Greece has been one of the most cheese-producing EU countries since ancient times [17]. Numerous traditional cheeses are made throughout Greece today. Some of them are types of the same cheese variety, have somewhat different steps in technology or possibly the same, but are known with different local names [17]. Greek traditional cheeses, a total of 30 varieties, can be grouped, according to their technology of manufacture, as white brined (4), other brined (2), soft (5), semi-hard (3), hard (12), and whey (4) cheeses, as shown in Table 1 [17].
Cheeses, being traditional foods (TFs), have geographical and traditional indicators in the EU for the promotion and protection of the names of quality foodstuffs, their origin, and authenticity (e.g., PDO: protected designation of origin, PGI: protected geographical indication, TGI: traditional specialty guaranteed) [18]. Greece has incorporated the provisions of the Regulation in the National Legislation with Ministerial Decree (3321/145849) issued by the Hellenic Ministry of Food and Agricultural Development since 2006 [19]. Among the registered Greek cheeses, 22 are PDOs and 1 is a PGI, with no TGIs registered so far [20].
Greek feta cheese is by far the major Greek cheese known and exported worldwide, a PDO product produced exclusively in Greece, at 134,025 tons out of the total 148,698 tons of PDO/PGI certified Greek cheeses in 2021 [20]. Second in the order of production and consumption are the Greek well-known semi-hard and hard cheeses (called in Greek traditionally as “yellow cheeses”) such as kasseri, graviera, kefalotyri, and metsovone. On the island of Lesvos (also called Mytilini), a PDO hard cheese named Ladotyri is produced from local sheep milk or a mixture of sheep milk and caprine, up to a maximum of 30% (w/w) [21]. It is a type of good-quality Kefalotyri, with its main characteristic being that it is preserved in olive oil, as indicated also by its name, “ladi” meaning oil and “tyri” cheese. Instead of olive oil, when the cheese obtains a moisture content of lower than 40%, it can be covered with paraffin, but the name Ladotyri is still used [22]. The annual production of Ladotyri Mytilinis’ cheese was only 342 tons in 2021 [20], even though there is the potential for increased sales as a unique (in olive oil) local cheese. Such an expansion in the market would be extremely beneficial for the islands’ economy, since it would increase local breeding, livestock, and farming together with increased employment.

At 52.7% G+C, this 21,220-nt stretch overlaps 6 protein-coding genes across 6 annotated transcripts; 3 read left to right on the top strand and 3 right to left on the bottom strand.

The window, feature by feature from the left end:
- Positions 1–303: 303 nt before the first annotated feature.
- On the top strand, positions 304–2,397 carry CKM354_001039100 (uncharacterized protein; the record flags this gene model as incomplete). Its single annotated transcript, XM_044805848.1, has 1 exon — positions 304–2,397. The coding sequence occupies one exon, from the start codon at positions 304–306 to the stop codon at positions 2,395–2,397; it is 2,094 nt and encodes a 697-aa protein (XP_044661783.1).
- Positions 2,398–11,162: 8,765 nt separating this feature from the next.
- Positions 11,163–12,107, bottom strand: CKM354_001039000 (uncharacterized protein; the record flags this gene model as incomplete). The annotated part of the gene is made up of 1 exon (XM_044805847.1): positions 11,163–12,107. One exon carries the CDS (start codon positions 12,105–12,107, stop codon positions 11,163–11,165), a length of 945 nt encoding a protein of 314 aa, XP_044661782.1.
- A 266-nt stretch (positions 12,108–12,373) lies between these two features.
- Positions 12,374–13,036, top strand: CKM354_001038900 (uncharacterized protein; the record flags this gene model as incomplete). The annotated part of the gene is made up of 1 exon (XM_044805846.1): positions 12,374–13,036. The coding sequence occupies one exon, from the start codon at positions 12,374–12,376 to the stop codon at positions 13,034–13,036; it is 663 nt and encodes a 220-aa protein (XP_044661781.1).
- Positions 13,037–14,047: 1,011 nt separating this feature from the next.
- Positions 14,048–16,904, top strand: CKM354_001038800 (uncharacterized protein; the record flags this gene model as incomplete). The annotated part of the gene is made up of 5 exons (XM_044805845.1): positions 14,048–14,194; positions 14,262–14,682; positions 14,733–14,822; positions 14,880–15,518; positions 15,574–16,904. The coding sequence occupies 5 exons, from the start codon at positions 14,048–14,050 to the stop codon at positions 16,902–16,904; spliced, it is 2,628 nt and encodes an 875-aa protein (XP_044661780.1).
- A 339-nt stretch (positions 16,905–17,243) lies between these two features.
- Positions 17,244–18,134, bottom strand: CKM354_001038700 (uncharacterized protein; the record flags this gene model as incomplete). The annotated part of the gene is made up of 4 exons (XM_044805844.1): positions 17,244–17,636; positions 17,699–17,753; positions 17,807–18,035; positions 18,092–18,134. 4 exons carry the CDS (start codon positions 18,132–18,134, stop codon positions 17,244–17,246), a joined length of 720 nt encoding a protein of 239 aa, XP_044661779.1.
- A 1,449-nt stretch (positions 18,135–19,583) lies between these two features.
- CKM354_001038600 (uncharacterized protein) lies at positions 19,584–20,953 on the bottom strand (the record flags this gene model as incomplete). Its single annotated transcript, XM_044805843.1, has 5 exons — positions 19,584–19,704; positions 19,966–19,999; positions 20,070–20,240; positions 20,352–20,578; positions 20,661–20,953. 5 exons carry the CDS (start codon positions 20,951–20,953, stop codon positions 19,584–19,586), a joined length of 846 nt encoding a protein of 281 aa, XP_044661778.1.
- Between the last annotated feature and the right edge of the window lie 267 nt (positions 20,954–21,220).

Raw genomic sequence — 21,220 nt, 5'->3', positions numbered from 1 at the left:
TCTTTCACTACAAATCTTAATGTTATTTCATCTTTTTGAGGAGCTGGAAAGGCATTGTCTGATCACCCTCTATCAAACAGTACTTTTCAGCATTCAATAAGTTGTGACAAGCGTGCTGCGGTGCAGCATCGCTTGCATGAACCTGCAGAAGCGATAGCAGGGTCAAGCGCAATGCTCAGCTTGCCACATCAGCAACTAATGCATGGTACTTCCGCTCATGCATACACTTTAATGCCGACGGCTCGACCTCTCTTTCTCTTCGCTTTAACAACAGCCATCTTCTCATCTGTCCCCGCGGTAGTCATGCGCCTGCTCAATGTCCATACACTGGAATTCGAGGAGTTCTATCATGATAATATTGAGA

In view of this expected increase in cheese consumption, researchers have been systemically studying consumers’ preferences for cheeses over the last two years (2020–2021), within the context of the COVID-19 pandemic and beyond, with results useful for academia and industry. Among educated young consumers in the Czech Republic, research on the consumption of organic cheese identified two segments, the “rationality involvement consumer” and the “non-rationality involvement consumer”, with different characteristics for each [23]. Menozzi et al. report that perceived behavioral control and attitude are the significant predictors of intention to purchase protected designation of origin (PDO)-labelled cheese in France and Italy [24]. Del Toro-Gipson et al. found that consumers differentiated smoke aroma and flavor among smoked cheddar cheeses and preferred cherry wood-smoked cheeses over apple wood- or hickory-smoked [25]. Most hot pepper cheese consumers preferred their cheese with higher heat intensity and were also motivated by the visual characteristics of it [26]. A segmentation analysis conducted by Zhllima et al. revealed that local cheese is preferred to imported cheese, and the main selection criteria for food are the producer name/brand and knowing the seller, with educated female consumers buying cheese mainly in supermarkets [27]. Attitudes for sustainable mountain cheese show the influence of green consumers’ values on the brand choice and the strong relationship between the values of green consumers and animal well-being [28]. The incorporation of ingredients with sensory properties familiar to East and Southeast Asian consumers offers the potential for the development of cheese products for consumers in these markets [29]. Ojeda et al. perceived that sensory quality is related to liking but is also modulated by product familiarity for the European cheeses [30]. A study by Endrizzi et al., showed that overall liking was significantly higher in cheeses presented as “mountain pasture product” both in whole panel and in consumer segments with different attitudes [31]. Consumers from Serbia, Croatia, and Spain valued artisan cheeses more than industrial in terms of healthiness and quality, but they believe that there is still much to be done in terms of proper packaging, labelling, branding, widening of assortment, and providing better availability [32]. Among a cohort of young, educated, internationally mobile Chinese consumers it was found that individuals’ innovativeness was an important factor that influences their openness to cheese products when moving beyond familiar foods [33].